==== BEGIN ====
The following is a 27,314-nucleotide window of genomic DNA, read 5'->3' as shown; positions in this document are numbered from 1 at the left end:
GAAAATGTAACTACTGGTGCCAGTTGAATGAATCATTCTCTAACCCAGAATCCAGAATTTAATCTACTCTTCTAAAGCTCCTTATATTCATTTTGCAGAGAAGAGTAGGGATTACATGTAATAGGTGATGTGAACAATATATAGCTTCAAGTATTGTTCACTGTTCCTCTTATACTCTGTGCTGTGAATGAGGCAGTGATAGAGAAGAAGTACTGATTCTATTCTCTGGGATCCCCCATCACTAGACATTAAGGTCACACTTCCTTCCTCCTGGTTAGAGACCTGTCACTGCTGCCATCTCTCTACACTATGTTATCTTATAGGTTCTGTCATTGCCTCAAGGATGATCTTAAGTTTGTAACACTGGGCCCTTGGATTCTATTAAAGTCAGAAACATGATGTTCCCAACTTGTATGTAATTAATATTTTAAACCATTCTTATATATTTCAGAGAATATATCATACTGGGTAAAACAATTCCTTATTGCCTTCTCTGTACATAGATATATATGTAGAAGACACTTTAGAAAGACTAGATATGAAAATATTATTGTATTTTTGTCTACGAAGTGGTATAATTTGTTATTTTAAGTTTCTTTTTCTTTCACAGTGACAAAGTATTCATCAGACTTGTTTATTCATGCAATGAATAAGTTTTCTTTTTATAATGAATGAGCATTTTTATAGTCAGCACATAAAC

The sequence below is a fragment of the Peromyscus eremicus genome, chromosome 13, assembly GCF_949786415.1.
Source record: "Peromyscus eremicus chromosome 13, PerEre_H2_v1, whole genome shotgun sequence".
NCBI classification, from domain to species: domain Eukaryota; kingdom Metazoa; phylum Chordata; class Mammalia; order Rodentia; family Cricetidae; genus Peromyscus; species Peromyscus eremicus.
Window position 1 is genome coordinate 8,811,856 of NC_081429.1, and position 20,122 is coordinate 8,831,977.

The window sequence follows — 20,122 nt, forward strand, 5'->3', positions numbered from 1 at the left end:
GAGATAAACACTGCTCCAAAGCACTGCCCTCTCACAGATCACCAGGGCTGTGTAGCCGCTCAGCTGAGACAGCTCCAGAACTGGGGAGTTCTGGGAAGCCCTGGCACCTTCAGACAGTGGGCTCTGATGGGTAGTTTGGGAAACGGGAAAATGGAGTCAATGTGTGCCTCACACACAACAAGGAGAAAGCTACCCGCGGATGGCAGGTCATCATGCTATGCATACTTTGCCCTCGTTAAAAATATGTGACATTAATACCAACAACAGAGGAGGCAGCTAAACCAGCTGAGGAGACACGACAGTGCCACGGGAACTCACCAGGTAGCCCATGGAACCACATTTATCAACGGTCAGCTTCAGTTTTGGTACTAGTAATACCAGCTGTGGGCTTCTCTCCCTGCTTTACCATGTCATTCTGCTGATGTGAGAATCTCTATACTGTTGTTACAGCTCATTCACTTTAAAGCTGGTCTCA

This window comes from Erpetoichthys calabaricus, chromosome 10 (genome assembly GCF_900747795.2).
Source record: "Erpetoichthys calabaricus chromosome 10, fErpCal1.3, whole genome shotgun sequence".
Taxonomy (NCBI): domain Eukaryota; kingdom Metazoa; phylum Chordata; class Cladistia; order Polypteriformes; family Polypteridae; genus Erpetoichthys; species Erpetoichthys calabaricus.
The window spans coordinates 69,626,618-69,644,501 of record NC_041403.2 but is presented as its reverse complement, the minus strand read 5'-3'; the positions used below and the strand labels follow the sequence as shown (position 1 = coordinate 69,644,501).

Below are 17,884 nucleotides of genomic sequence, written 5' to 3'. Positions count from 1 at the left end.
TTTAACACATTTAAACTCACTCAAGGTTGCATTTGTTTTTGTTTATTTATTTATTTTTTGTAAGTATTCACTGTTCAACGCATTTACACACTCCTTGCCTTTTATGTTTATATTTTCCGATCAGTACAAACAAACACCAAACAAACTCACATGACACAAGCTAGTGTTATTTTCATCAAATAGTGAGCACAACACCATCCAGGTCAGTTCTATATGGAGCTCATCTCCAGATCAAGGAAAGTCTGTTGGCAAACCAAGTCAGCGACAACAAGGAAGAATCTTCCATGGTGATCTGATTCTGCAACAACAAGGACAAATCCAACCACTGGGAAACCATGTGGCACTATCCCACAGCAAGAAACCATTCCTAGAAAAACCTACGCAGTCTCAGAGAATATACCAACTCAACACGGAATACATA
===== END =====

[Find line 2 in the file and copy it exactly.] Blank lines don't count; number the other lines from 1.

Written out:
GAAAATGTAACTACTGGTGCCAGTTGAATGAATCATTCTCTAACCCAGAATCCAGAATTTAATCTACTCTTCTAAAGCTCCTTATATTCATTTTGCAGAGAAGAGTAGGGATTACATGTAATAGGTGATGTGAACAATATATAGCTTCAAGTATTGTTCACTGTTCCTCTTATACTCTGTGCTGTGAATGAGGCAGTGATAGAGAAGAAGTACTGATTCTATTCTCTGGGATCCCCCATCACTAGACATTAAGGTCACACTTCCTTCCTCCTGGTTAGAGACCTGTCACTGCTGCCATCTCTCTACACTATGTTATCTTATAGGTTCTGTCATTGCCTCAAGGATGATCTTAAGTTTGTAACACTGGGCCCTTGGATTCTATTAAAGTCAGAAACATGATGTTCCCAACTTGTATGTAATTAATATTTTAAACCATTCTTATATATTTCAGAGAATATATCATACTGGGTAAAACAATTCCTTATTGCCTTCTCTGTACATAGATATATATGTAGAAGACACTTTAGAAAGACTAGATATGAAAATATTATTGTATTTTTGTCTACGAAGTGGTATAATTTGTTATTTTAAGTTTCTTTTTCTTTCACAGTGACAAAGTATTCATCAGACTTGTTTATTCATGCAATGAATAAGTTTTCTTTTTATAATGAATGAGCATTTTTATAGTCAGCACATAAAC